Scientists Found an Animal Species That Doesn't Breathe
Mon, October 25, 2021

Scientists Found an Animal Species That Doesn't Breathe

 

It has long been established that all living organisms rely on a constant supply of oxygen to survive. Scientists have also been skeptical that organisms of the animal kingdom could survive in places without oxygen or in anaerobic oxygens. This considers the rise of multicellular species along with the rise of oxygen levels on Earth. However, scientists were surprised to discover an animal species that doesn’t need oxygen at all. 

 

Photo Credits: The New York Times

 

A typical trait among multicellular creatures is breathing oxygen. A parasite known as Henneguya salminicola used to have a mitochondrial genome just like any other multicellular organism, which enables animals to rely on oxygen. But, the parasite currently has no mitochondrial genome which is usually where the respiratory genes would be. This makes H. salminicola the only known animal on our planet that doesn’t breathe.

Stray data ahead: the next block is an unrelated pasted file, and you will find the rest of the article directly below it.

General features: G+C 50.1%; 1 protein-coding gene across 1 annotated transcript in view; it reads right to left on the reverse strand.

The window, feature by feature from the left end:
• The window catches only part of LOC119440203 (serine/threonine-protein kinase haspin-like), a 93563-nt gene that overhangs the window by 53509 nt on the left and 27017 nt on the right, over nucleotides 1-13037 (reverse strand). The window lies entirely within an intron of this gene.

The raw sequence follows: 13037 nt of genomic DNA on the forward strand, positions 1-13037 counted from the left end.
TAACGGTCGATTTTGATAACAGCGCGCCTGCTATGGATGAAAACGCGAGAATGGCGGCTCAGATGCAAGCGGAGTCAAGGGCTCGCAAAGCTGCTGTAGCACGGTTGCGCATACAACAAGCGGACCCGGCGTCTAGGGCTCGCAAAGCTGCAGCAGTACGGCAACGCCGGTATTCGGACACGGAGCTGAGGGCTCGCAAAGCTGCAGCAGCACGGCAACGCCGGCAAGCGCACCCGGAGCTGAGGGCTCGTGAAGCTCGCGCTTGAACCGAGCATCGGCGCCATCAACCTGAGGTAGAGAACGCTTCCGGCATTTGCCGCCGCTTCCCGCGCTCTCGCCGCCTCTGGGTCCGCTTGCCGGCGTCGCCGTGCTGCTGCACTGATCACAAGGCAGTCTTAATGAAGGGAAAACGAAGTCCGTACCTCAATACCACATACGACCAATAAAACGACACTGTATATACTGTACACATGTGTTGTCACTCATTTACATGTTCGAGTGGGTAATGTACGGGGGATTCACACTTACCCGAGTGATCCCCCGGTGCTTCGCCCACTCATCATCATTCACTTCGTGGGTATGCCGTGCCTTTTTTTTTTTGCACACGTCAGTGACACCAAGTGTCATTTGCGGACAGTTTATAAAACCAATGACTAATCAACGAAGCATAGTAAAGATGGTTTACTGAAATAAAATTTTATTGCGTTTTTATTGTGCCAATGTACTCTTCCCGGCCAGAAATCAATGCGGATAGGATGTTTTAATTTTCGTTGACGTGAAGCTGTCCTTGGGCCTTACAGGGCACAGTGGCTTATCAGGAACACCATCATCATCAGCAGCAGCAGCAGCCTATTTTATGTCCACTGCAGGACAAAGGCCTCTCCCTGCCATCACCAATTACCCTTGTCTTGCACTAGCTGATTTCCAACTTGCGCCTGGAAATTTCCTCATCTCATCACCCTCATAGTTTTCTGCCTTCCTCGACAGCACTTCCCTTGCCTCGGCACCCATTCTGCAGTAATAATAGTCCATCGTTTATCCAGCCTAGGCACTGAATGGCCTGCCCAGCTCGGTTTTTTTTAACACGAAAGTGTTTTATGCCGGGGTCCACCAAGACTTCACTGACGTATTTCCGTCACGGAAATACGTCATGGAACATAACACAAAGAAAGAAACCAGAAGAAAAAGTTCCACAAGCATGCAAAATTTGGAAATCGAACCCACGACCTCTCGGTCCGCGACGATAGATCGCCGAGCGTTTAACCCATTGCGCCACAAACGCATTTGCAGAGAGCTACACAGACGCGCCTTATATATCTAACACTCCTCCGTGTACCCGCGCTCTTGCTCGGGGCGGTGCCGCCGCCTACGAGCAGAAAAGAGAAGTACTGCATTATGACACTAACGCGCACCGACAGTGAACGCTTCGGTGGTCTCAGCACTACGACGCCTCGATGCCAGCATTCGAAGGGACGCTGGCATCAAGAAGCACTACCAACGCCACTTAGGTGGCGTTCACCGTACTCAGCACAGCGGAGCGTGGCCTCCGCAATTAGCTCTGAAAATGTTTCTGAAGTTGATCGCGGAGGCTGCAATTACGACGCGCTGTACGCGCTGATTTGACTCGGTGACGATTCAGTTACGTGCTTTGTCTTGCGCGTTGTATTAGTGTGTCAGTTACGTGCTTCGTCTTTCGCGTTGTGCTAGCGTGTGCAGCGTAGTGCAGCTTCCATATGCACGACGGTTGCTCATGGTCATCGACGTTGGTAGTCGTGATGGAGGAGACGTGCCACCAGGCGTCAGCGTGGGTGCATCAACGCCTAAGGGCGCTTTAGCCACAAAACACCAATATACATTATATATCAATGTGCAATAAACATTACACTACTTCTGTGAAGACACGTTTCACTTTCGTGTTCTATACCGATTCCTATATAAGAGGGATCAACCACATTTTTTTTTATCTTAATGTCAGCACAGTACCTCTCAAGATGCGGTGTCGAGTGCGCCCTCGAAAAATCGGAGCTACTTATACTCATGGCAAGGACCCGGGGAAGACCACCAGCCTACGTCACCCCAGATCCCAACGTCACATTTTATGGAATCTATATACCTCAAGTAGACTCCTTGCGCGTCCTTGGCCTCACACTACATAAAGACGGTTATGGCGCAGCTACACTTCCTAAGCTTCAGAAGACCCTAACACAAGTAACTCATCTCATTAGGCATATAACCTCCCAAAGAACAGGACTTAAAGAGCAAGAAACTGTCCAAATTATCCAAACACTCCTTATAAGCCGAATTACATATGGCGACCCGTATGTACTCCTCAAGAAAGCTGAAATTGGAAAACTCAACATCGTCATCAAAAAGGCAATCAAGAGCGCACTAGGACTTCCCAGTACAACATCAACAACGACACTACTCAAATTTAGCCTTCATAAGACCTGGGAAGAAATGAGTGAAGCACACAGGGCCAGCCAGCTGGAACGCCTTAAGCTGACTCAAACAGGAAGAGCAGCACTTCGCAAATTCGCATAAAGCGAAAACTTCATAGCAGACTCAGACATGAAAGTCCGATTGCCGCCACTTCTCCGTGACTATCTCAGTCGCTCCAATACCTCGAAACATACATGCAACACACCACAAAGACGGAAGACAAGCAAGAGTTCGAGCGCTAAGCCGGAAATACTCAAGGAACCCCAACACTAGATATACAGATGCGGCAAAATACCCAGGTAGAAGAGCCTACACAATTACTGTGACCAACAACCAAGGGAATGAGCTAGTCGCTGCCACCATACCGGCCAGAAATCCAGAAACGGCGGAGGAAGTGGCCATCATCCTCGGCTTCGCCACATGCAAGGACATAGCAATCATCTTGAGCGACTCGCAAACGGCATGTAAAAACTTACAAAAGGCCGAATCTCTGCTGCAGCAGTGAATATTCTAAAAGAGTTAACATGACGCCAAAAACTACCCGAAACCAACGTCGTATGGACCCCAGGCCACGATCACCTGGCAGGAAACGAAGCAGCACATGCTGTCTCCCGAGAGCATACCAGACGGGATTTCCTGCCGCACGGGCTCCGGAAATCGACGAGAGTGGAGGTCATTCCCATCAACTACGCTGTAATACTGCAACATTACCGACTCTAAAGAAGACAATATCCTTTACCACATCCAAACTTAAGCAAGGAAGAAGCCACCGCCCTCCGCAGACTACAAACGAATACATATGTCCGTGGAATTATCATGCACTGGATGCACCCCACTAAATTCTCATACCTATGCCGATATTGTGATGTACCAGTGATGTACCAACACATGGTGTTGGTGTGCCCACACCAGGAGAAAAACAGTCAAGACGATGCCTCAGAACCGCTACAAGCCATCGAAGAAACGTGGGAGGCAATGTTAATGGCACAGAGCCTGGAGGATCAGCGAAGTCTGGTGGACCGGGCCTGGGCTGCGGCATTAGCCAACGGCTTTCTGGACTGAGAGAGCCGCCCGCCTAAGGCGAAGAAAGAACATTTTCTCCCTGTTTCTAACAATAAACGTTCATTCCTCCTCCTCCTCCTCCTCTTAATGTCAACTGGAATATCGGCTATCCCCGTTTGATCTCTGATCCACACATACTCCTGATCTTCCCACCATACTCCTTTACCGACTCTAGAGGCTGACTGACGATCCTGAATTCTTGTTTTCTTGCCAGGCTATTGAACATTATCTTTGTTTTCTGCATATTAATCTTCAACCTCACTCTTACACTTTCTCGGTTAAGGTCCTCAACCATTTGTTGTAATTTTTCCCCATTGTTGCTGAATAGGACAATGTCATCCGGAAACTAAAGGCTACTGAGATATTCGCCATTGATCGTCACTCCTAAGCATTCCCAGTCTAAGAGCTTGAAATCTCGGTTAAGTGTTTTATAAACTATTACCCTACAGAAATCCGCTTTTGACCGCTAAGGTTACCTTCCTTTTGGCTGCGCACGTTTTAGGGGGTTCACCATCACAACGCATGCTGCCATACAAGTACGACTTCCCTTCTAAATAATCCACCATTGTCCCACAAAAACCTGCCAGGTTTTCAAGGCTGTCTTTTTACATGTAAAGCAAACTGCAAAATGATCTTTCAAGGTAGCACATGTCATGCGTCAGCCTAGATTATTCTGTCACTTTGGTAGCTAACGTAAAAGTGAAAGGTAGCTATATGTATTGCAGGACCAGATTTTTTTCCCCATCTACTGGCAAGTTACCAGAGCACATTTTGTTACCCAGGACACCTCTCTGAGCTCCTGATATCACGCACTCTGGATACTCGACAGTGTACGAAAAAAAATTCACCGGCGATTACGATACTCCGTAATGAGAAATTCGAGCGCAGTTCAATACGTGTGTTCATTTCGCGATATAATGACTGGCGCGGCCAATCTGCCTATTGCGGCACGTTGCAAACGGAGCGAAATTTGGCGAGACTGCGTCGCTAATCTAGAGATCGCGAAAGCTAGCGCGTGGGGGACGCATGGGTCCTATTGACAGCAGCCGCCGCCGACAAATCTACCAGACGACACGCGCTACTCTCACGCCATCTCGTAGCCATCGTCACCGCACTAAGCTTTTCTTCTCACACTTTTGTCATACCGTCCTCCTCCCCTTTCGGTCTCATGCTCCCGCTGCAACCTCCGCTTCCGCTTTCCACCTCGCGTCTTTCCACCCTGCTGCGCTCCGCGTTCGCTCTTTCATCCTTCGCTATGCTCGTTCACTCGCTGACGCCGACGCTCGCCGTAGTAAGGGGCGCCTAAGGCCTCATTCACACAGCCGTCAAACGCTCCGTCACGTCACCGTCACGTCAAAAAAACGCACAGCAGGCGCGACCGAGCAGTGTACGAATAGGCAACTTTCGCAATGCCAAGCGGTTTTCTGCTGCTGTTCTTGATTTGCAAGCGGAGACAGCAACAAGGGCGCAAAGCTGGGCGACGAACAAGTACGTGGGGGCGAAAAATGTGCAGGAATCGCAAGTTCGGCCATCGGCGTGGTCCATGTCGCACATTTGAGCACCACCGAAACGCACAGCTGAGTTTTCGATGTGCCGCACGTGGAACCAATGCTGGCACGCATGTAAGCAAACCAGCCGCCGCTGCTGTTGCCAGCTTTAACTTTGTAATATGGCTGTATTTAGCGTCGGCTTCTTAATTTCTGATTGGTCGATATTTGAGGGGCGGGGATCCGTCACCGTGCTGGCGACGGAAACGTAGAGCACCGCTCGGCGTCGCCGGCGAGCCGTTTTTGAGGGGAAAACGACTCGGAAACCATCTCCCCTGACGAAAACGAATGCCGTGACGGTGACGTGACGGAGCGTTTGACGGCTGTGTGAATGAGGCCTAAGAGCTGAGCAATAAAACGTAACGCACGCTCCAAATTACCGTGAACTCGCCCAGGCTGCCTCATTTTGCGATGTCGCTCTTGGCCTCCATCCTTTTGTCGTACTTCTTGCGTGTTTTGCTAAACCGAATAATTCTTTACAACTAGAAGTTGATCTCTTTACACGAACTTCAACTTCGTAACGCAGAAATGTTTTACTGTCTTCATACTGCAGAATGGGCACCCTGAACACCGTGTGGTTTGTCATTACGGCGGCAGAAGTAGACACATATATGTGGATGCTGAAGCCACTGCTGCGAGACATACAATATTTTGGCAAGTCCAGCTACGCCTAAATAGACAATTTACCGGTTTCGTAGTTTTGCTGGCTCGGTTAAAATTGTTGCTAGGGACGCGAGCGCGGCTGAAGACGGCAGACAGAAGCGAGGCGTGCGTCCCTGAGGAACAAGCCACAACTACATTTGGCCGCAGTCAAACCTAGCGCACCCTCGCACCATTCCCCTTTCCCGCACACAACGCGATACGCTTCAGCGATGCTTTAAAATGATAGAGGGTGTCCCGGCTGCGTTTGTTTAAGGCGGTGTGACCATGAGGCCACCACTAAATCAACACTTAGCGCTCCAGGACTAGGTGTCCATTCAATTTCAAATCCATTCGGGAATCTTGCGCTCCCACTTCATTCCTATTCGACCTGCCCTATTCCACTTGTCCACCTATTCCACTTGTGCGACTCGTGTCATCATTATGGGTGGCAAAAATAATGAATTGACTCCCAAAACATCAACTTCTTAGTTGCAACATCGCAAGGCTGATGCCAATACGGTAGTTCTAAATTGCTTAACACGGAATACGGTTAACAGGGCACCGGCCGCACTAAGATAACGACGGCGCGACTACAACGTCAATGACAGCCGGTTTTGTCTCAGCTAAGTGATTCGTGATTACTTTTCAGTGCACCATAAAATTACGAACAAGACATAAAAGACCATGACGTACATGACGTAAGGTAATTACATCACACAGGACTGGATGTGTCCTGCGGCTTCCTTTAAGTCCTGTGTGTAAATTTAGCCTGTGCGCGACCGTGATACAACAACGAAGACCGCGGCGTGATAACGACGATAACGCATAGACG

Photo Credits: All That's Interesting

 

H. salminicola belongs to the myxozoa class of parasites, which sustains itself by feeding on fish, typically salmon. Marine species contaminated by this parasite are referred to as having “tapioca disease” due to the white bubbly ooze that its physical form takes. A recent study published in the journal Proceedings of the National Academy of Sciences showed that the parasite has devolved in its physiology and has stripped most of its multicellular traits from itself. 

“They have lost their tissue, their nerve cells, their muscles, everything. And now we find they have lost their ability to breathe,” co-author Dorothée Huchon, an evolutionary biologist at Tel Aviv University in Israel, said. 

 

Photo Credits: All That's Interesting

 

According to All That’s Interesting, a site for curious people who want to know more about what they see on the news or read in history books, the scientists are still figuring out how the parasite converts the energy it absorbs from its feeding. “Right before us is an animal whose evolutionary process is the opposite. Living in an oxygen-free environment, it has shed unnecessary genes responsible for aerobic respiration and become an even simpler organism,” Huchon said. 
 

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